How to Replace a Motor??

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Forum topic by ChrisCrafts posted 01-05-2012 03:31 AM 2024 views 0 times favorited 8 replies Add to Favorites Watch
View ChrisCrafts's profile


107 posts in 2762 days

01-05-2012 03:31 AM

Topic tags/keywords: bandsaw

I want to swap out motors on the 20” Delta Bandsaw I just acquired. It currently has a 1.5HP 3 Phase Baldor motor connected to a Leeson VFD. Only problem is, once I set it up with a Static Phase Converter I am going to lose 1/3-1/2 of the HP. It will be much cheaper to swap out motors than to buy a rotary phase converter, I think.

I need a tutorial in motors though. How do I figure out what type motor will work with my Bandsaw. I have no idea how to identify mount size, speed, and shaft size. I mean I am a guy so I am not going to be a good judge of Shaft Size. tee hee

Any pointers or links on motors would be greatly appreciated.



-- Chris, Washington The State!

8 replies so far

View Loren's profile


10477 posts in 3825 days

#1 posted 01-05-2012 03:46 AM

Any capacitor start motor should work. If you get one that runs
the same speed, you can use the same pulley off the 3 phase motor.

I have a vintage 20” Delta saw which I switched to single phase.
I found a 2HP motor and had the pulley bored out to fit the
shaft on the motor.

I may be confused, but doesn’t a VFD remove the need to use
a phase converter? You may already be good to go on single
phase power.

I wouldn’t worry too much about power loss. The old motors
rated at 1.5 HP were overbuilt with heavier windings by today’s
standards. They had more power.

View buffalosean's profile


174 posts in 3564 days

#2 posted 01-05-2012 04:00 AM

If you want a good american motor, e-mail leeson or baldor ask them to set you up with a local distributor. from there your local guys will walk you threw what you need. I just did it myself.

You can also call delta and ask them about a replacement single phase motor. ask them what the frame, shaft size, etc.

If your going to run multiple 3 phase machines you might be better off getting a large rotary phase converter.

good luck

-- There are many ways to skin a cat...... but, the butter knife is not recommended

View ChrisCrafts's profile


107 posts in 2762 days

#3 posted 01-05-2012 05:56 AM

When I saw the VFD I was hoping it would work with 1 Phase power as well. But it is 3 Phase in 3 Phase out. I will call Leeson to double check but it says pretty clearly that it’s for 3 Phase.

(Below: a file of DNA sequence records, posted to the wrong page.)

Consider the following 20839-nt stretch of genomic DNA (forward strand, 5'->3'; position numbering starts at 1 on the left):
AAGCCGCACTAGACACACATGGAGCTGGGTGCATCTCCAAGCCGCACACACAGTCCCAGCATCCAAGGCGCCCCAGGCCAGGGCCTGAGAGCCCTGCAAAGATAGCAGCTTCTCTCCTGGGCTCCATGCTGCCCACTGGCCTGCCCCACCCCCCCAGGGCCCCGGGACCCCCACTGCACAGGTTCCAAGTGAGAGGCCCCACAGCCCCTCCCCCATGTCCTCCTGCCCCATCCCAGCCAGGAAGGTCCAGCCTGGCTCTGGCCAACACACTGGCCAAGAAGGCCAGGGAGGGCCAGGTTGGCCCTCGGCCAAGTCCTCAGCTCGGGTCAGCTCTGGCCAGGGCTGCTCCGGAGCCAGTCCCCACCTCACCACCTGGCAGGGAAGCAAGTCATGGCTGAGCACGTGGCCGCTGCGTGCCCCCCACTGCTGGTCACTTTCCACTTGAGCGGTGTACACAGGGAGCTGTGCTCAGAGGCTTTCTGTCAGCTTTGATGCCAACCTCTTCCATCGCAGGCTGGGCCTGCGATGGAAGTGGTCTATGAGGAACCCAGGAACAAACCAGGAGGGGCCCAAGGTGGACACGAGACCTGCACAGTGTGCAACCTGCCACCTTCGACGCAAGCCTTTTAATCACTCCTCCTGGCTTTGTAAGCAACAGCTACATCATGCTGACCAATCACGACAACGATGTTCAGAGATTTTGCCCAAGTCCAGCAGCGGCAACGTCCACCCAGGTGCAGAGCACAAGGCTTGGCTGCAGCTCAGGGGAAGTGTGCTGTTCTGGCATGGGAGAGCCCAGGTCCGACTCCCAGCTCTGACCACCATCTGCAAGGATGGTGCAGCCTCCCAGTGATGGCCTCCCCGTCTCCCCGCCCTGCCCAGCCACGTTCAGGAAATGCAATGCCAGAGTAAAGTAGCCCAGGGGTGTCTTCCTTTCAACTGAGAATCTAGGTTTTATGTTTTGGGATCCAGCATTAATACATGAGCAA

I bought static convertor that should be here soon. I guess I will see how it goes.

-- Chris, Washington The State!

View ChrisCrafts's profile


107 posts in 2762 days

#4 posted 01-05-2012 06:21 AM

Hmmmm, maybe I can just swap out the Leeson VFD, that would be the best option.

-- Chris, Washington The State!

View Loren's profile


10477 posts in 3825 days

#5 posted 01-05-2012 08:05 AM

A new motor is not a cheap upgrade. That’s why I collect
used motors to keep on hand. In your area there may be
farms selling (what else?) farm duty motors they aren’t using.
These motors work great for woodworking machines.

View Don W's profile

Don W

18990 posts in 2744 days

#6 posted 01-05-2012 04:24 PM

The main thing is be sure the rpm’s are the same or close. Typically they will be in the 1400 or 3450 range (numbers may be off a little but you get the idea).

The second thing is the bolt hole spacing. This can usually be fixed by re-drilling or making a new mount, but if you don’t want to do that, make sure the bolt holes will fit.

I agree with Loren. I will buy a used piece of crap equipment if the motor works well, just for the motor. You will find you can probably find a used piece of equipment with a good motor cheaper than buying just the motor.

You already know about single versus 3 phase and hp, so that’s about it of what I can think of.

-- - Collecting is an investment in the past, and the future.

View ChrisCrafts's profile


107 posts in 2762 days

#7 posted 01-06-2012 03:01 AM

Wow! Thanks cr1!!! I am gonna jump all over one of those Surplus Baldor 5HP Single phase motors. I can probably sell the existing motor to pay for part of it. That or I will re-purpose it to refurb a machine off CL. Plenty of bargain machines with seized motors out there.

-- Chris, Washington The State!

View MedicKen's profile


1615 posts in 3639 days

#8 posted 01-06-2012 05:37 AM

You shouldnt need to use the static converter with the VFD. The VFD should convert single to 3 phase for you

-- My job is to give my kids things to discuss with their

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